The giant North Dome gas-field has become the focus of the energy world over recent weeks, as both Iran and Qatar announce major expansion projects. At the same time, the Arab blockade of Qatar is pushing the tiny Gulf state towards closer cooperation with Iran, which should help underpin development – there is, after all, plenty of gas for both of them.
At the centre of the Mideast Gulf and straddling the border of Qatar and Iran lies the world’s biggest conventional gas-field – known as North Field/Dome in Qatar, and South Pars in Iran. At 51 trillion cubic meters, according to the US Energy Information Agency (EIA), it contains enough gas to supply Europe’s entire needs for over a century – a truly strategic asset of geopolitical significance.
And North Dome is not just the biggest gas field, but the biggest by far. It is in the order of six times the size of the world’s second biggest field, Urengoy in northern Russia, and ten times the size of Russia’s Yamburg and Algeria’s Hassi R’Mel - the world’s third and fourth biggest fields. Hugoton is the biggest field in the US, at a 15th the size of North Dome, while Europe’s biggest field, Groningen was about a 20th the size in the 1950s, before heavy extraction.
The field also contains 50 billion barrels of condensates, which also makes it one of the biggest liquids accumulations in the world. Together with the gas, this represents 325 billion barrels of oil equivalent (bn boe), making it the largest hydrocarbon deposit of any kind (non-coal) in the world, with Saudi Arabia’s giant Gawar oilfield – the world’s biggest conventional oil-field - trialling with less than 150 bn boe, of which 65 bn boe had been produced by 2010.
Given this size and the low cost of extraction, what happens at the field is critical to the global gas market. So far, Qatar has exploited the field in partnership with companies including Exxon and Shell, to become the world's largest exporter of liquefied natural gas (LNG), although only a tiny fraction of the reserves have been extracted to date. Iran's development of South Pars, on the other hand, has struggled with frequent delays, in part because of international sanctions, and is limited to 500 mmcm/d pipeline supply to its domestic market, along with significant liquids production.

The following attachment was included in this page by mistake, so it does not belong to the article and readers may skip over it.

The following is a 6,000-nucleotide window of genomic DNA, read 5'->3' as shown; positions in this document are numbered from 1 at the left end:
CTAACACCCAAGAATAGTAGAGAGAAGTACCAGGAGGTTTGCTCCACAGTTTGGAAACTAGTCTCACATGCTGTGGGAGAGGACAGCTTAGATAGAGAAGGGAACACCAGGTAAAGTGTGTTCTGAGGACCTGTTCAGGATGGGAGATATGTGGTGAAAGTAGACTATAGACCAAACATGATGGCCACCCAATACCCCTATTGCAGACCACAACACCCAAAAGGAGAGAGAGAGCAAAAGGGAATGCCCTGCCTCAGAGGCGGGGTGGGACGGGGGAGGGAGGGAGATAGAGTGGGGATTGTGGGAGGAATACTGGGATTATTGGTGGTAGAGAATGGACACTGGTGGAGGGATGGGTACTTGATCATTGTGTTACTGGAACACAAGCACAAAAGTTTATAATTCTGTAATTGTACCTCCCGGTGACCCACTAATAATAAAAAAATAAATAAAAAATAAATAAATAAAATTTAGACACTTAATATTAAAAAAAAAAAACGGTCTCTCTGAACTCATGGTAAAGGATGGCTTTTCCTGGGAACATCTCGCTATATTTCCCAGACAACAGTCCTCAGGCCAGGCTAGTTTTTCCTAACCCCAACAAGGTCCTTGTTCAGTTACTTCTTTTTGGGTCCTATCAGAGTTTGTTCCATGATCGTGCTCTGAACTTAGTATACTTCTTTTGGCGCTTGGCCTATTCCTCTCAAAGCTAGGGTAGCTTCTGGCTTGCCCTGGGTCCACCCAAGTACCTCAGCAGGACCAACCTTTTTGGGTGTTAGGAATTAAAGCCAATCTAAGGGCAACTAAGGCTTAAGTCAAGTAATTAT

There is clearly potential for far higher production levels from the field on both sides, and to that end, both have indeed announced major expansion over recent weeks – with Qatar lifting its self-imposed moratorium on expansion, in place since 2005, and Iran inking deals with international companies following the removal of sanctions. The blockade of Qatar by Saudi Arabia and its allies is already encouraging greater cooperation between Qatar and Iran. Each has an incentive to raise gas output and draw down reserves before the other side, but Iran has had little success, and there is so much gas that there is plenty for both sides anyway.
Qatar is now planning to boost LNG output by 30% by 2025 – involving a rise in production capacity from 77 million metric tons/yr (mmt/yr) currently to 100 mmt/yr. The additional volume will add to anticipated global LNG oversupply in the first half of the 2020s, and due to its low-cost gas and scale, the additional LNG could threaten the economics of LNG projects elsewhere, such as those in Mozambique and Canada.
At 18 billion boe, South Pars makes up nearly half of Iran's total gas reserves, and the country is keen to develop it further as quickly as possible, especially now sanctions have been lifted and Qatar has announced its plans to resume expansion across the southern part of the field. Currently, Iran produces 885 mmcm/d from all fields - almost the same as Qatar - but most of it is being consumed domestically to maintain oilfield pressure, and not a drop of LNG has been produced.
Iran’s President, Hassan Rouhani, recently said that with full development of South Pars, Iran would be earning $100 billion a year in export revenue. “It will be possible to export gas to neighbouring and even non-neighbouring countries and Iran's interaction with the world will grow,” he said. Qatar has certainly seen its global presence grow since it began major LNG exports.
In June, a $5 billion deal was announced with France's Total to develop phase 11 of South Pars. But, again, production will not involve LNG and will only reach as far as the domestic market, with first gas expected in 2021. Total had been active in Iran before the sanctions, and will operate the 2 bncf/d project with a majority share, alongside CNPC, and state Petropars.
While the project and other expansions at South Pars may boost output, LNG exports remain some way off, and production at some of the earlier phases is understood to be dropping, requiring additional compression to compensate – leaving Iran with much still to do to achieve Rouhani’s vision. Qatar, on the other hand, is firmly tied to the international markets. Although the blockade may threaten local sales, including condensate and flows through the Dolphin pipeline to the UAE and Oman, Qatar’s LNG expansion should remain unaffected and ensure even greater market power and influence on the international stage.
Some observers even claim the giant gas field itself is behind much of the current politics in the Gulf, including the blockade of Qatar and Iran/Saudi stand-off (reinforcing other factors perhaps), with some believing the field will become more valuable relative to oil assets as the mooted ‘gas transition’ takes place.